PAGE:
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Health Highlights: Aug. 3, 2009

Clarcon Skin Products Pose Health Threat: FDA FDA Approves Avastin for Most Common Kidney Cancer Blocking Protein May Prevent Premature Labor Pneumonic Plague Outbreak In China Claims Second Victim

Here are some of the latest health and medical news developments, compiled by editors of HealthDay:

Clarcon Skin Products Pose Health Threat: FDA

Consumers shouldn't use any skin sanitizers or skin protectants made by Clarcon Biological Chemistry Laboratory because they contain harmful bacteria, warns the U.S. Food and Drug Administration.

The agency said some of the bacteria in the products can cause opportunistic infections of the skin and underlying tissues that may need medical or surgical treatment and may cause permanent damage, the Associated Press reported.

No cases of infection have been reported. Consumers with the products should dispose of them in household garbage. More than 800,000 bottles of the products, marketed under several different brand names, were distributed in various regions of the United States since 2007.

U.S. Marshals Service officers seized all skin sanitizer and skin protectant products, including ingredients, at Clarcon's facility in Roy, Utah, the Associated Press reported. The seizure took place after Clarcon didn't comply with an FDA order to promptly destroy the products.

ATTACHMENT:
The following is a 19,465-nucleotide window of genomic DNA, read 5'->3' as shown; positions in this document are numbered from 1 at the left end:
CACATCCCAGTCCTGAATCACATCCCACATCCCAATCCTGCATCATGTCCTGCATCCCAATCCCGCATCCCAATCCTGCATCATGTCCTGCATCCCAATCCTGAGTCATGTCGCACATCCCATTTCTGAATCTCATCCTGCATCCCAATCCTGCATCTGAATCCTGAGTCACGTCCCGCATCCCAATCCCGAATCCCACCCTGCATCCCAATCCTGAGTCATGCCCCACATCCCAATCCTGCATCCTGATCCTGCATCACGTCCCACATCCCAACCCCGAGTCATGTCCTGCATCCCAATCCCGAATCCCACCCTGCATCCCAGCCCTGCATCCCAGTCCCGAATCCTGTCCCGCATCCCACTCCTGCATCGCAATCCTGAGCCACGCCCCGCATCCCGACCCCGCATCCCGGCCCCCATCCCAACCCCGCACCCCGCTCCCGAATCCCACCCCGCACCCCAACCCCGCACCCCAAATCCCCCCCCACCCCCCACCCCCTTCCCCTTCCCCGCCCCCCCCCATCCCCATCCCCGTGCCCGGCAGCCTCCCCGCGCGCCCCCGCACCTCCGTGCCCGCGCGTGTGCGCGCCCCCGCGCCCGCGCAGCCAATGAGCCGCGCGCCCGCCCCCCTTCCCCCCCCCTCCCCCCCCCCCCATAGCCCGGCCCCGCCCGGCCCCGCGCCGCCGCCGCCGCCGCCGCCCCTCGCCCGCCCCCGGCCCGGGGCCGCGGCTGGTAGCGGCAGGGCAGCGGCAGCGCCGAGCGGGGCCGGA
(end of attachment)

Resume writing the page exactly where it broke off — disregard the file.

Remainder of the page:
FDA Approves Avastin for Most Common Kidney Cancer

The drug Avastin has been approved in the United States for treating patients with metastatic renal cell carcinoma, the most common form of kidney cancer.

The Food and Drug Administration approved Avastin to be used in combination with the drug interferon-alpha, Agence France Presse reported.

A study found that patients treated with a combination of the drugs lived nearly twice as long without disease progression compared to patients treated with only interferon-alpha.

Since the end of 2007, Avastin has been available in Europe as a first-line treatment for advanced kidney cancer, AFP reported. Last week, European officials approved the drug for treatment of breast cancer.


Blocking Protein May Prevent Premature Labor

Blocking a key protein may help prevent premature labor, say researchers at Imperial College London in Britain.

They found that when Toll-like receptor 4 (TLR4) detects bacterial infection in pregnant women, it triggers inflammation, which appears to induce premature birth, BBC News reported.

But the researchers said they found a way to turn off this reaction.

"We are excited about the findings of this research, as we have now discovered how to block a key pathway which leads to premature birth," lead researcher Professor Philip Bennett told BBC News. "Although more research needs to be done, we believe this is a step forward in the development of treatments to prevent premature birth."

Premature labor is the major cause of death and disability among babies.


Pneumonic Plague Outbreak In China Claims Second Victim

A second death has been reported in a pneumonic plague outbreak in a town in the northwestern Chinese province of Qinghai.

The official Xinhua state news agency said the 37-year-old male victim was a neighbor of the first person who died, a 32-year old herdsman, the Associated Press reported. Another 10 people, mostly relatives of the first victim, are infected with the highly contagious deadly lung disease and undergoing treatment.

The local health bureau said the town of Ziketan has been sealed off and a team of experts sent to the area.

The measures taken so far to treat and quarantine infected people are appropriate, said World Health Organization officials in China, the AP reported.

Pneumonic plague, one of the deadliest infectious diseases, is spread through the air and can be transmitted through coughing, according to the WHO. People can die within 24 hours of infection.

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